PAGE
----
The art of sound pictures (1930)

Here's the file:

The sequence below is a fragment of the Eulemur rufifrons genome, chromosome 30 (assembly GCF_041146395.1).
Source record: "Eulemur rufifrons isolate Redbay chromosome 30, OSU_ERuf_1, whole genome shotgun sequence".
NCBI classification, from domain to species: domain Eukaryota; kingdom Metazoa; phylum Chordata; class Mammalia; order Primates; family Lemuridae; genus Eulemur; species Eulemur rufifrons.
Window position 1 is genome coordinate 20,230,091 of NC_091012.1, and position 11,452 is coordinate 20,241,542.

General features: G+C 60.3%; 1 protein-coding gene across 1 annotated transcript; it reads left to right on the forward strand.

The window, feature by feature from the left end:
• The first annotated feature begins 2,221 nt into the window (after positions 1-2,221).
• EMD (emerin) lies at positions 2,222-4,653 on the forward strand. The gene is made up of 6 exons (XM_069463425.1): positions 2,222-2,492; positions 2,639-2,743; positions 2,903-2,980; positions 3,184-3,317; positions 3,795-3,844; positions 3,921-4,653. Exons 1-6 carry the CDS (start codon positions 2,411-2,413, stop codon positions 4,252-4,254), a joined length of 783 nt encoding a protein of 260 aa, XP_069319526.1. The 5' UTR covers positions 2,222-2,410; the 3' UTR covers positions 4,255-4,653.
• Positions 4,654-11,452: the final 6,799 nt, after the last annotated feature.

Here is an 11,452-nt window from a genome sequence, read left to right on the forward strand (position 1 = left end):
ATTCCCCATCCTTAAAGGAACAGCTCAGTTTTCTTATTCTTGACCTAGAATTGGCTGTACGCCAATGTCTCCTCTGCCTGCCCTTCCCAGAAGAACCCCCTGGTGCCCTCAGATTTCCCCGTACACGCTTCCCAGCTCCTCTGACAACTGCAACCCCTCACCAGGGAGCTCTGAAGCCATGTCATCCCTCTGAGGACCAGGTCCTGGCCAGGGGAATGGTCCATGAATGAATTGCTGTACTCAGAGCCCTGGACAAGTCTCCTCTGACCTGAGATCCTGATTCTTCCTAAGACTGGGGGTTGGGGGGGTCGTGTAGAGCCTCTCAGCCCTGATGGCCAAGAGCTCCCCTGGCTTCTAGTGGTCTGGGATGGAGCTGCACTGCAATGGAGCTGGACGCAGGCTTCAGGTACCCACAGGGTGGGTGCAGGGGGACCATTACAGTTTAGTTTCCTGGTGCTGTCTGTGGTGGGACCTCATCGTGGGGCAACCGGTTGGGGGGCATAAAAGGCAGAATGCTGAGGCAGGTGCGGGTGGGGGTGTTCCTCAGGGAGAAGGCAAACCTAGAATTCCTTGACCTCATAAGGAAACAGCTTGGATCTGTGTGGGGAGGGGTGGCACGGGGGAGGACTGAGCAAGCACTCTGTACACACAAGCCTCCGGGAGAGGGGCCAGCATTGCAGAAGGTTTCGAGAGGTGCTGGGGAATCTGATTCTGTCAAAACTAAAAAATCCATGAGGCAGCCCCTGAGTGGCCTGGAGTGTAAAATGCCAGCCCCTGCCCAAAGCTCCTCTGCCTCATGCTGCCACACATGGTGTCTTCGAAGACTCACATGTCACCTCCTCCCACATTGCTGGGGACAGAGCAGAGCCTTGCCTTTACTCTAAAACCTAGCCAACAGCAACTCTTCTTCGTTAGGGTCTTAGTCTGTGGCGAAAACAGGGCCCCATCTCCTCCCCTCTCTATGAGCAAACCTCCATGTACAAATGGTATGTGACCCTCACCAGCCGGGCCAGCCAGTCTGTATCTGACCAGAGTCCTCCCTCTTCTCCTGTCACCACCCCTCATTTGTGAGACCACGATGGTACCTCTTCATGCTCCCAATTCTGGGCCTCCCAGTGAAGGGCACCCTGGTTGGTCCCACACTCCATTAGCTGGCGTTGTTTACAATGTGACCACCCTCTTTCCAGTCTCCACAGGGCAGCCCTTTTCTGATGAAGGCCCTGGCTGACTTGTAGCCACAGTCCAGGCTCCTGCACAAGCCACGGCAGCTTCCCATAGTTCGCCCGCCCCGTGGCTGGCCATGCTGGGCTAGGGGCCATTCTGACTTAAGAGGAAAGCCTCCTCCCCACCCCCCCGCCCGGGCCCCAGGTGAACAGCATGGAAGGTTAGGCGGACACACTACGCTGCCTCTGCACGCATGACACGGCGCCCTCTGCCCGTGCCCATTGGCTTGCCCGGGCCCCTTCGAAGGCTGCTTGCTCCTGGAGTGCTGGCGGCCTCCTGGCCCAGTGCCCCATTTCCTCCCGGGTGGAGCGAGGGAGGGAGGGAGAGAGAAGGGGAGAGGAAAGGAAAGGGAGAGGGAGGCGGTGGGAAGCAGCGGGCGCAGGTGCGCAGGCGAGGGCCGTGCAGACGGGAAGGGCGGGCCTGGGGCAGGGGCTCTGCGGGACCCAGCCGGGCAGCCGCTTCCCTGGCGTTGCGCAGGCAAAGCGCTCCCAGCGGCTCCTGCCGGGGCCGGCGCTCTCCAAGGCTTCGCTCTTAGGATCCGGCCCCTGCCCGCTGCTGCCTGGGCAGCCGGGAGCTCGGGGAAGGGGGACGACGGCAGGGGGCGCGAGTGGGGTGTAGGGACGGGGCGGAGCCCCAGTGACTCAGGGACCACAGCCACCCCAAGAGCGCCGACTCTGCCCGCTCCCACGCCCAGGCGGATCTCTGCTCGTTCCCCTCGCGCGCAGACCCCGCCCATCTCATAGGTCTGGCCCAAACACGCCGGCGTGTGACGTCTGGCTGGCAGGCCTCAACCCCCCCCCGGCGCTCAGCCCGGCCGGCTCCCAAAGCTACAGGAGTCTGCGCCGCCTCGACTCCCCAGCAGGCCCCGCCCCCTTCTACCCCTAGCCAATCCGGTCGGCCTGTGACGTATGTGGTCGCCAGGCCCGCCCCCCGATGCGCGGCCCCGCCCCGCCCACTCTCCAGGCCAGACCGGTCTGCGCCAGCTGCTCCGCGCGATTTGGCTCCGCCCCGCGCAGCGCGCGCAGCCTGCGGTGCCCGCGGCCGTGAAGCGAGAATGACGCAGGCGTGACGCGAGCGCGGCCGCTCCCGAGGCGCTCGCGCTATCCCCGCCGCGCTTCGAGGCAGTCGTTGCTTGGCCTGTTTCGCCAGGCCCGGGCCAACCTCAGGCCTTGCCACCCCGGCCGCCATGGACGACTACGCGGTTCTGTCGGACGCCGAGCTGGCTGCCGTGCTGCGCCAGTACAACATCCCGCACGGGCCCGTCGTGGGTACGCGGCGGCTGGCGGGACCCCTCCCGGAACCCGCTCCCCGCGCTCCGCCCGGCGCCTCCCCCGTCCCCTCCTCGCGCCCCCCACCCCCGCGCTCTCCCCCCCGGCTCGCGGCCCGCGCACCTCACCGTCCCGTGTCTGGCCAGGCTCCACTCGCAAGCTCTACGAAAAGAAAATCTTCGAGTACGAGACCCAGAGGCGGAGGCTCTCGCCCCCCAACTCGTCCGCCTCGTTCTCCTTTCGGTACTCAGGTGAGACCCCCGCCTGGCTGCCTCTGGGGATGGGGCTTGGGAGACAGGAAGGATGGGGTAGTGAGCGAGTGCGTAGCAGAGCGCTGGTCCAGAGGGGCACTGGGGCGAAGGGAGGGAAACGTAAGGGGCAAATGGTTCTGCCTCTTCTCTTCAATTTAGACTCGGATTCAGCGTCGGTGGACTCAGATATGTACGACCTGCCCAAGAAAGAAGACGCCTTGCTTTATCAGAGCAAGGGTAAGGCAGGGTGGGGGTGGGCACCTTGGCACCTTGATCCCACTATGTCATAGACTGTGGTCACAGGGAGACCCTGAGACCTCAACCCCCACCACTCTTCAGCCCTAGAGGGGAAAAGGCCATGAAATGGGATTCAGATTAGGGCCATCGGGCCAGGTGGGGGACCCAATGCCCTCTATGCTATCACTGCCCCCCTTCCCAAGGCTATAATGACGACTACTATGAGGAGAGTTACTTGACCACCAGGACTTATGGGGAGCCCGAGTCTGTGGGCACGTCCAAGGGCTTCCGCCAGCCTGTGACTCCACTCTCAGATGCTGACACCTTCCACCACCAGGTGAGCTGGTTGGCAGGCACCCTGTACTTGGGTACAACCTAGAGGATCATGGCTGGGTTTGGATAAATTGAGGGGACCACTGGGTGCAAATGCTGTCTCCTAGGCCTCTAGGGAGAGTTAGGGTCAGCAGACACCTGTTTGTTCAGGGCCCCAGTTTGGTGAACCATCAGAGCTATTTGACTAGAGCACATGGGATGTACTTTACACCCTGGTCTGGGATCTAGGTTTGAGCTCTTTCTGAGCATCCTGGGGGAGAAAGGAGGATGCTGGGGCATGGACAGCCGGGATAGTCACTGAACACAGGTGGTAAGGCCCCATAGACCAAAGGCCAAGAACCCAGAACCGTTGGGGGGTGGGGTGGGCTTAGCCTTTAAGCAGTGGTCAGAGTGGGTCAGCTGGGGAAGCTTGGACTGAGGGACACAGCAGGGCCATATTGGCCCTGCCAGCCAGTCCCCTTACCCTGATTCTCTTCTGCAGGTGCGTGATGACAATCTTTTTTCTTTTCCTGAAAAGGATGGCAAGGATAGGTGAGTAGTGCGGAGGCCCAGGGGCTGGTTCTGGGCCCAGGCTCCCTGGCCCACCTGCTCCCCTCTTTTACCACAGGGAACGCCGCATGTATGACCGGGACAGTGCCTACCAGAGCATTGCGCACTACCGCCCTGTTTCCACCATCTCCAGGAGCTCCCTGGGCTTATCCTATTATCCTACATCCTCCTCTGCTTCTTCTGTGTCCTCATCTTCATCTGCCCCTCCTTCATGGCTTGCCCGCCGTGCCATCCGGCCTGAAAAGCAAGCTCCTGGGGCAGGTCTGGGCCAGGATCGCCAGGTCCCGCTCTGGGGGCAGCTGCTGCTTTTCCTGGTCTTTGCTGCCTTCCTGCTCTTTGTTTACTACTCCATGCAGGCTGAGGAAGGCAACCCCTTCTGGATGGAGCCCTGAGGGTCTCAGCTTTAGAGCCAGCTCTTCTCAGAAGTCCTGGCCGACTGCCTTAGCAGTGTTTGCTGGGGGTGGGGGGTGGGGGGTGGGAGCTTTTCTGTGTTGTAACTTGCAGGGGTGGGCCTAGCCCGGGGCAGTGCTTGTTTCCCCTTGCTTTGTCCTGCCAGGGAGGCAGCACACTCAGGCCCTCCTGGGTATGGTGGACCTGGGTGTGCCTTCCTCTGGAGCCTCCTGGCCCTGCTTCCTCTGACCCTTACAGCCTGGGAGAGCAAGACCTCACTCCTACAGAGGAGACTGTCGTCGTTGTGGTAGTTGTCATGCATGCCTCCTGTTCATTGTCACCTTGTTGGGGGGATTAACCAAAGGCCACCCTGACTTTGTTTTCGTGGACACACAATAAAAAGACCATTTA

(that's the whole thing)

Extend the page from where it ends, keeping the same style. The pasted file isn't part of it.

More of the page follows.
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FEELINGS AND EMOTIONS 137 trol the primitively strong ones, the gross expression of these strong emotions becomes restrained and partially suppressed. Furthermore, the more intellectual a charac- ter is, the more his emotions will be checked and brought under voluntary control. Intellectual development always tends to inhibit emotion or to control its bodily expres- sion. When emotions are thus controlled, they express themselves in finer or more subtle bodily changes. The writer should bear in mind, therefore, that he has at his literary command a tremendous range of expression for every emotion, with excessive or gross bodily action at one extreme, and subtle, or almost imperceptible, ex- pression at the other. These extremes have been used effectively on both screen and stage. Eva Tanguay and A1 Jolson express love emotions, comic dominance, and many other appealing emotional states by extreme and violent bodily action. In singing his ‘‘mammy” songs, as well as in putting over slapstick comedy bits, Jolson moves every muscle of his body so violently and so tensely that the effect on his audiences is irresistible. They feel that the man is projecting tre- mendous emotional energy directly into the eyes and heart of every individual in the audience. This is close to the extreme of gross bodily emotional expression. On the other hand, screen actors such as Rudolph Valentino and Greta Garbo express their emotions with extreme self-restraint and great subtlety. Valentino, in his role of sheik or Latin lover, would sit nonchalantly slouched in a chair while girls threw themselves and their passion at his feet in wild, exotic dance movements. The great lover scarcely flicked an eyelash in response. Then, with a slight sideways nod of his head, or perhaps a tiny